How Educators Use Social Media to Change the Learning ParadigmSocial Media
It’s been widely reported that America is facing an education crisis. Bleak numbers indicate that more than three out of ten students don’t graduate high school. Funding cuts, overcrowded classrooms and a shortage of teachers impact this even further.
To positively affect education and learning, educators and administrators are using social in many forms. Lesson plans and projects that worked 20 years ago are being rethought, taking into account a different and more connected audience of students today. Understanding the way digital content can help students in the classroom, and how students are using it to learn, is at the heart of fostering a new style of education.
At Ning, we see how forward-thinking educators are taking the lead to combat this trend. Here are four innovative ways they adopt the power of social to empower students to succeed:
Transform Passive One-Way Teaching to Two-Way Collaboration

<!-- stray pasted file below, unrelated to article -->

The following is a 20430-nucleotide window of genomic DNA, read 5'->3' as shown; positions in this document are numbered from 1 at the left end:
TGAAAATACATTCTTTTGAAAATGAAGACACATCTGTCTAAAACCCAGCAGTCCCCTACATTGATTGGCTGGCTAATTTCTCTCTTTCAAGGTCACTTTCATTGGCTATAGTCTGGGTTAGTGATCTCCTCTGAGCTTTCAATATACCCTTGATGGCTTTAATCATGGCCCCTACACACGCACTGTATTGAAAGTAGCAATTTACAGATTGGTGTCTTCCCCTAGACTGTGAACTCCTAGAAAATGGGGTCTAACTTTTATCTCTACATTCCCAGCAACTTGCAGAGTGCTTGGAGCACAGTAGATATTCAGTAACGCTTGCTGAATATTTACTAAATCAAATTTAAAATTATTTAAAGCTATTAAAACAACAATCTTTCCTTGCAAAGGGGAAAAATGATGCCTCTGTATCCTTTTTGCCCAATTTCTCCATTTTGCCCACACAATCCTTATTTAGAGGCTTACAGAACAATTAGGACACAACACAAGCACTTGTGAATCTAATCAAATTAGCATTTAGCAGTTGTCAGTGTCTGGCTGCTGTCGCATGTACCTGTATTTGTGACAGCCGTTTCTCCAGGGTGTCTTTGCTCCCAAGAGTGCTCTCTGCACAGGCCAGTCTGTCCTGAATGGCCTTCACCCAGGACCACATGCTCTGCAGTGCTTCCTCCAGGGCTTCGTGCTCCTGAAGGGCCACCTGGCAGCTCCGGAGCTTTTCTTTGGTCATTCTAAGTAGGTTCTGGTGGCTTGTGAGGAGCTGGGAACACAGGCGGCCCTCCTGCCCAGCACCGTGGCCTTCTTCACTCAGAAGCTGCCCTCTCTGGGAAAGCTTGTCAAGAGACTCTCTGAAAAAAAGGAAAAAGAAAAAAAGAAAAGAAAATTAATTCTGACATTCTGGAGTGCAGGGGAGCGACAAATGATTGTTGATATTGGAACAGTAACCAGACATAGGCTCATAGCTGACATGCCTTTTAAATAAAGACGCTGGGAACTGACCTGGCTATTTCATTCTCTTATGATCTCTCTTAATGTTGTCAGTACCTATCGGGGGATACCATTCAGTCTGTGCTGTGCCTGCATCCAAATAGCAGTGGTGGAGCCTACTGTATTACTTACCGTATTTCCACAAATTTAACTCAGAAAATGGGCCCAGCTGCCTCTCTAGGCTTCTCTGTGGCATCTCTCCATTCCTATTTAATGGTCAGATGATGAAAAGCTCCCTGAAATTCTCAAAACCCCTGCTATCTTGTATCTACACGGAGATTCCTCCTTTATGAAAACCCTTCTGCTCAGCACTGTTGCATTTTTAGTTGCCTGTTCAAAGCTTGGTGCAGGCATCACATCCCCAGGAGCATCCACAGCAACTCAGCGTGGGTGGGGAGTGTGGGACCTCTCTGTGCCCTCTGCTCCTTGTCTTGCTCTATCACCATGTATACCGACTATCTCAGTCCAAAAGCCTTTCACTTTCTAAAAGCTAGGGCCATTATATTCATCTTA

Education is more than simply absorbing information. It’s about asking questions, challenging the status quo, and empowering students to make informed decisions and draw conclusions. Social platforms are tools to support the learning ecosystem; it’s a technology that turns a one-way dialogue into multi-point conversations, facilitating actionable collaboration.
As computers and technology have become more and more prevalent, Chad Bruns, a history and athletics public school teacher in Iowa, has sought out ways to use Ning’s technology to engage and excite his students. Ultimately, Chad chose Ning because it was safe and easy, taking the concept of social networking and applying it to an online community for his students. Students use their profile page on the Mr. Bruns 360 Ning community as an “e-portfolio,” creating an academic repository of their online work. Not only is it a place for the teacher to post homework assignments and syllabi, the community becomes a destination for students to share their viewpoints and grow with one another.